By Scott Vanderpool

The Rolling Stones recorded the song John Lennon and Paul McCartney had all but written before their eyes today in 1963. Their manager Andrew Loog Oldham had run into the two Beatles on the street and invited them to come by a Stones rehearsal. Paul had a rough idea for I Wanna Be Your Man already, and the Stones were impressed with how quickly he and John hammered it out right there, and they offered to let them record it. Mick Jagger thought it sounded “commercial”, which was exactly what they wanted, only they needed to “Elmore James” it up a bit, but they were also inspired watching the two songwriters at work, and as it turned out Jagger/Richards would get pretty good at it as well. The Beatles would record it themselves later, turning the lead vocal over to Ringo, as Lennon explained later, “It was a throwaway. The only two versions of the song were Ringo and The Rolling Stones. That shows how much importance we put on it…we weren’t going to give them anything great, right?”

Sid Bernstein was the New York promoter who first came up with the idea of putting rock bands in sports stadiums, and was an Anglophile who’d fallen in love with all things British while serving there with an anti-aircraft battery during WWII. He’d read about The Beatles in a British paper, and contacted Brian Epstein about bringing them to The Big Apple to play at Carnegie Hall, which he’d rented out without telling management what kind of music they played. He then booked them into the Mets’ Shea Stadium on their ’65 and ’66 tours, but his offer of a then-record $1 Million to do one more show there was rejected by the now studio-only band today in 1967. Sid still loved his Brits, and would also bring The Rolling Stones, Herman’s Hermits, The Moody Blues, and The Kinks to the U.S.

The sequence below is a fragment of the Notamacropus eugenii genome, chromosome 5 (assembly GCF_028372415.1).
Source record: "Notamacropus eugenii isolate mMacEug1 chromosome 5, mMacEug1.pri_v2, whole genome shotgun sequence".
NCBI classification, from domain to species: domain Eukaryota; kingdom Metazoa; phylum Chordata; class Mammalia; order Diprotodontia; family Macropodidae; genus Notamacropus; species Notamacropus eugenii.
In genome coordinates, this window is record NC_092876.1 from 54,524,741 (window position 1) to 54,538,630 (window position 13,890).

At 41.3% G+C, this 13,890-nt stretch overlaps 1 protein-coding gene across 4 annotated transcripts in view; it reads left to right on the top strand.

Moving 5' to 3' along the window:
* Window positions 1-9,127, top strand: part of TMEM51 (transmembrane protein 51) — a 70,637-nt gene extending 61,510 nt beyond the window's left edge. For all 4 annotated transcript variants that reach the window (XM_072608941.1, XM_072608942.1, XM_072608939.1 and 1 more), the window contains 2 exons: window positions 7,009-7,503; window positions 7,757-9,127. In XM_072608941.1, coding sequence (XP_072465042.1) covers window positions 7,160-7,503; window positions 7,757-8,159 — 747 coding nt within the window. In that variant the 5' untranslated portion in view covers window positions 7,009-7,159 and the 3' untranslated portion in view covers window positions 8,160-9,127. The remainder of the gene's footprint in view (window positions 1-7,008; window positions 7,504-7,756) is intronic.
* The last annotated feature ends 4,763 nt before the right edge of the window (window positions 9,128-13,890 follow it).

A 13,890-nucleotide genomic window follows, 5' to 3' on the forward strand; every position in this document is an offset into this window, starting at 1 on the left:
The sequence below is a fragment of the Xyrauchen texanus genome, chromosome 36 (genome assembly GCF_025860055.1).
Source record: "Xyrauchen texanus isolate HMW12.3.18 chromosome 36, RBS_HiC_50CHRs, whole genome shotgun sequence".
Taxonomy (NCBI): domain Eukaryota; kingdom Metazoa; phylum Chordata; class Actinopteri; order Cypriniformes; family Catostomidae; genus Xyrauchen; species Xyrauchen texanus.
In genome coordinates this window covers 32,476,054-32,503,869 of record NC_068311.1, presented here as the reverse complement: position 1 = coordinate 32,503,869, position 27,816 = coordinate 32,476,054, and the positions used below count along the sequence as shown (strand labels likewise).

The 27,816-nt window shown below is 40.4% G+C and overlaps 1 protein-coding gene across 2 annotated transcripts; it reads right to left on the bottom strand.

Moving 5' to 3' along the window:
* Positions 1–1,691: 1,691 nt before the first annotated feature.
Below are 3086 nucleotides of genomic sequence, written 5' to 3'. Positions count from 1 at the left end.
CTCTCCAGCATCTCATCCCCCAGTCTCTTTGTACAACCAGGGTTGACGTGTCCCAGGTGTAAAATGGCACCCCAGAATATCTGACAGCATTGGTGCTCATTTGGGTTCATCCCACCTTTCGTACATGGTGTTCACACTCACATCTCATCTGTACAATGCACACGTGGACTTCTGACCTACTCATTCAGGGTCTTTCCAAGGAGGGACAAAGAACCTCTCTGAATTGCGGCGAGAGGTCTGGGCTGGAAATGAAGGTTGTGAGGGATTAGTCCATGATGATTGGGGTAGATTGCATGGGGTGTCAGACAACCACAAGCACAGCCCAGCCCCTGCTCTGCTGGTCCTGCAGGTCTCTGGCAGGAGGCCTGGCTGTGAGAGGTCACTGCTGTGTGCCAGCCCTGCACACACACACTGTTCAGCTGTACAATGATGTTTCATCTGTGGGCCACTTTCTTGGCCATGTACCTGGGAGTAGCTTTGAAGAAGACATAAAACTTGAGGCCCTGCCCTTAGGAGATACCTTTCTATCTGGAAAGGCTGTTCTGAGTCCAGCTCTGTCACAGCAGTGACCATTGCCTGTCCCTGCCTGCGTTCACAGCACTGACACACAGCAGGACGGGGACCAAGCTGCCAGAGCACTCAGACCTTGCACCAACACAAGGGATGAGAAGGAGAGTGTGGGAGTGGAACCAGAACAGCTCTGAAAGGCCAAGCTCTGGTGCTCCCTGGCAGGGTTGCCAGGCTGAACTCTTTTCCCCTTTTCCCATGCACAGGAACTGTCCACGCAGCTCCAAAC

John Lennon was awarded his “Green Card” today in 1976 at a hearing by a three-judge Court of Appeals. They ruled that his 1968 arrest for cannabis possession in England was “contrary to U.S. ideas of due process” and could not be used to order his deportation, which the F.B.I. and I.N.S. had been trying to do since he ended up on Richard Nixon’s “enemies” list for vocally opposing the Vietnam War in ’72. After Nixon’s resignation, President Gerald Ford had shown little enthusiasm for continuing the effort, and John would live in New York until his death.

Genesis guitarist Steve Hackett quit the band today in 1977.

Jimmy Page of Led Zeppelin was in court today in London today in 1982 being given a 12-month conditional discharge after being caught with cocaine, which he promised he would never ever do again.

The documentary Imagine: John Lennon opened in U.S. theaters tonight in 1988.

Kiss drummer Peter Criss completely destroyed his kit tonight in 2000 at the end of the last show of their reunion tour. Fans thought it was all part of the act, but Criss was angry, frustrated, and fully aware of his impending replacement by drummer Eric Singer, who unlike his previous replacement Eric Carr, would adopt his “Catman” persona. Peter later said of Gene Simmons and Paul Stanley (who’d smashed his own guitar tonight to make it look like Criss’ stunt was part of the act) touring with replacements for lead guitarist Ace Frehley and himself, “No matter who they get to put that stuff on their face, it ain’t us. You can take the mask off the Lone Ranger and put it on someone else, but it ain’t the Lone Ranger”.

The Dartford Grammar School in Kent, England got a £100,000 gift from it’s most famous alum today in 2002. Sir Mick Jagger donated the cash to pay a musical director and buy instruments for The Mick Jagger Centre, a performing arts building with two theaters, rehearsal spaces, a recording studio, art gallery, and a bar (!) opened in 2000 by Mick and The Duke of Kent using some £2.2 million from Britain’s National Lottery and Mick himself.

Rock and Roll Birthdays

Kansas bass player Dave Hope is 65.

John Mellencamp is 63, and still does not have a middle name, especially not “Cougar“, a stage name given to him by an early manager.






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